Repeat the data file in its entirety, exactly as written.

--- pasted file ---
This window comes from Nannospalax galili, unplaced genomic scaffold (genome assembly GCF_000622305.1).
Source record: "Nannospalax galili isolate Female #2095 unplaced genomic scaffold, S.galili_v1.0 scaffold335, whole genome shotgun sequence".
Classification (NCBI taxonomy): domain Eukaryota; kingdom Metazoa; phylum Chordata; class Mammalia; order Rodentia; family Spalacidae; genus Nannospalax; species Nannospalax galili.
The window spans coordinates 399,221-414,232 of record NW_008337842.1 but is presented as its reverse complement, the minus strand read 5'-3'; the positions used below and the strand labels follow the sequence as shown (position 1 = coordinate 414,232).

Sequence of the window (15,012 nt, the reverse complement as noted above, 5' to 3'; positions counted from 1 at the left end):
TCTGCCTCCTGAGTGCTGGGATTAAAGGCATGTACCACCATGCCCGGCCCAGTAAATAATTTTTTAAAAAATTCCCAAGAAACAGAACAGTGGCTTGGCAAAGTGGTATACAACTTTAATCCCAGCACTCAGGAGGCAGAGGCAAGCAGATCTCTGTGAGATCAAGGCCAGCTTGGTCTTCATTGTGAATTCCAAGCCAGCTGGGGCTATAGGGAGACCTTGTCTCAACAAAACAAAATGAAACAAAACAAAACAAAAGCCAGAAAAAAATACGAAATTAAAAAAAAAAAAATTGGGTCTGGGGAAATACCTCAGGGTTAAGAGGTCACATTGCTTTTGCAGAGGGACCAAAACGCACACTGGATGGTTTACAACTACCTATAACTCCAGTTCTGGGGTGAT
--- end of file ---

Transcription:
This window comes from Nannospalax galili, unplaced genomic scaffold (genome assembly GCF_000622305.1).
Source record: "Nannospalax galili isolate Female #2095 unplaced genomic scaffold, S.galili_v1.0 scaffold335, whole genome shotgun sequence".
Classification (NCBI taxonomy): domain Eukaryota; kingdom Metazoa; phylum Chordata; class Mammalia; order Rodentia; family Spalacidae; genus Nannospalax; species Nannospalax galili.
The window spans coordinates 399,221-414,232 of record NW_008337842.1 but is presented as its reverse complement, the minus strand read 5'-3'; the positions used below and the strand labels follow the sequence as shown (position 1 = coordinate 414,232).

Sequence of the window (15,012 nt, the reverse complement as noted above, 5' to 3'; positions counted from 1 at the left end):
TCTGCCTCCTGAGTGCTGGGATTAAAGGCATGTACCACCATGCCCGGCCCAGTAAATAATTTTTTAAAAAATTCCCAAGAAACAGAACAGTGGCTTGGCAAAGTGGTATACAACTTTAATCCCAGCACTCAGGAGGCAGAGGCAAGCAGATCTCTGTGAGATCAAGGCCAGCTTGGTCTTCATTGTGAATTCCAAGCCAGCTGGGGCTATAGGGAGACCTTGTCTCAACAAAACAAAATGAAACAAAACAAAACAAAAGCCAGAAAAAAATACGAAATTAAAAAAAAAAAAATTGGGTCTGGGGAAATACCTCAGGGTTAAGAGGTCACATTGCTTTTGCAGAGGGACCAAAACGCACACTGGATGGTTTACAACTACCTATAACTCCAGTTCTGGGGTGAT